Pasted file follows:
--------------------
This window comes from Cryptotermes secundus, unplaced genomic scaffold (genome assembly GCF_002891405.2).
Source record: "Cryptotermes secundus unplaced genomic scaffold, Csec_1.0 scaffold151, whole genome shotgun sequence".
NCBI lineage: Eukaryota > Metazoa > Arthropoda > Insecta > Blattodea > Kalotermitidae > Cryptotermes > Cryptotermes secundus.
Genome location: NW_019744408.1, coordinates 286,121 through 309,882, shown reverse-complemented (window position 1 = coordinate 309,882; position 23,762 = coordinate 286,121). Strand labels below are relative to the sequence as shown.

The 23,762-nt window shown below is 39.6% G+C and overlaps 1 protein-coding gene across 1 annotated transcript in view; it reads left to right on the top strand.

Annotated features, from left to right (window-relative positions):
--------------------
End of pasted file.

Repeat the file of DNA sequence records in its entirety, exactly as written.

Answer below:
This window comes from Cryptotermes secundus, unplaced genomic scaffold (genome assembly GCF_002891405.2).
Source record: "Cryptotermes secundus unplaced genomic scaffold, Csec_1.0 scaffold151, whole genome shotgun sequence".
NCBI lineage: Eukaryota > Metazoa > Arthropoda > Insecta > Blattodea > Kalotermitidae > Cryptotermes > Cryptotermes secundus.
Genome location: NW_019744408.1, coordinates 286,121 through 309,882, shown reverse-complemented (window position 1 = coordinate 309,882; position 23,762 = coordinate 286,121). Strand labels below are relative to the sequence as shown.

The 23,762-nt window shown below is 39.6% G+C and overlaps 1 protein-coding gene across 1 annotated transcript in view; it reads left to right on the top strand.

Annotated features, from left to right (window-relative positions):